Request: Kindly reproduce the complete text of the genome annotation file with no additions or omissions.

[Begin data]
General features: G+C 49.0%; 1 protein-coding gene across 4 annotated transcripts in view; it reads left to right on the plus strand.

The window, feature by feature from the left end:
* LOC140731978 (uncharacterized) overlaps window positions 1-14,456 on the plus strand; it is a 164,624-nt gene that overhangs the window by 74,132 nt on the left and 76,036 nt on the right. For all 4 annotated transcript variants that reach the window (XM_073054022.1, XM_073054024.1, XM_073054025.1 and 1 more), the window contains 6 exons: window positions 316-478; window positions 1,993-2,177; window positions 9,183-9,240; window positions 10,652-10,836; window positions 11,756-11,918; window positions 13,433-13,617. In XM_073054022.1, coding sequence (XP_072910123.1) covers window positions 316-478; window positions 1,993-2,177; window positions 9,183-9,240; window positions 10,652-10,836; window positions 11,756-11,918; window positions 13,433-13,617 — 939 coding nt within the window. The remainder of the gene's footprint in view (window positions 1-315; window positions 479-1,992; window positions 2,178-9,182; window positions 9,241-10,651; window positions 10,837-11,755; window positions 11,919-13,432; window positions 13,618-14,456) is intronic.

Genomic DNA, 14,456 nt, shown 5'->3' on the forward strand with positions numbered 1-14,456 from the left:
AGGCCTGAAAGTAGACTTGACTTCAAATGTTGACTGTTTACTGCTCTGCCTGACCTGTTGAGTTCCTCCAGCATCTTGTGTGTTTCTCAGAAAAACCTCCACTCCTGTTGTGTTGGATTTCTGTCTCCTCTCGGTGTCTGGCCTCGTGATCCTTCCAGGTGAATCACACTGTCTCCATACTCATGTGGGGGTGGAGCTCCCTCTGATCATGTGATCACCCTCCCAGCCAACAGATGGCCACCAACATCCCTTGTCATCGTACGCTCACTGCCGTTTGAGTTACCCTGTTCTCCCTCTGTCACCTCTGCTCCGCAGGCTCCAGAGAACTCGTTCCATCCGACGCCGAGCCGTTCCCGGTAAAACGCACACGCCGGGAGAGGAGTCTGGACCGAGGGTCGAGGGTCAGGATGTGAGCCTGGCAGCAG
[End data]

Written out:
General features: G+C 49.0%; 1 protein-coding gene across 4 annotated transcripts in view; it reads left to right on the plus strand.

The window, feature by feature from the left end:
* LOC140731978 (uncharacterized) overlaps window positions 1-14,456 on the plus strand; it is a 164,624-nt gene that overhangs the window by 74,132 nt on the left and 76,036 nt on the right. For all 4 annotated transcript variants that reach the window (XM_073054022.1, XM_073054024.1, XM_073054025.1 and 1 more), the window contains 6 exons: window positions 316-478; window positions 1,993-2,177; window positions 9,183-9,240; window positions 10,652-10,836; window positions 11,756-11,918; window positions 13,433-13,617. In XM_073054022.1, coding sequence (XP_072910123.1) covers window positions 316-478; window positions 1,993-2,177; window positions 9,183-9,240; window positions 10,652-10,836; window positions 11,756-11,918; window positions 13,433-13,617 — 939 coding nt within the window. The remainder of the gene's footprint in view (window positions 1-315; window positions 479-1,992; window positions 2,178-9,182; window positions 9,241-10,651; window positions 10,837-11,755; window positions 11,919-13,432; window positions 13,618-14,456) is intronic.

Genomic DNA, 14,456 nt, shown 5'->3' on the forward strand with positions numbered 1-14,456 from the left:
AGGCCTGAAAGTAGACTTGACTTCAAATGTTGACTGTTTACTGCTCTGCCTGACCTGTTGAGTTCCTCCAGCATCTTGTGTGTTTCTCAGAAAAACCTCCACTCCTGTTGTGTTGGATTTCTGTCTCCTCTCGGTGTCTGGCCTCGTGATCCTTCCAGGTGAATCACACTGTCTCCATACTCATGTGGGGGTGGAGCTCCCTCTGATCATGTGATCACCCTCCCAGCCAACAGATGGCCACCAACATCCCTTGTCATCGTACGCTCACTGCCGTTTGAGTTACCCTGTTCTCCCTCTGTCACCTCTGCTCCGCAGGCTCCAGAGAACTCGTTCCATCCGACGCCGAGCCGTTCCCGGTAAAACGCACACGCCGGGAGAGGAGTCTGGACCGAGGGTCGAGGGTCAGGATGTGAGCCTGGCAGCAG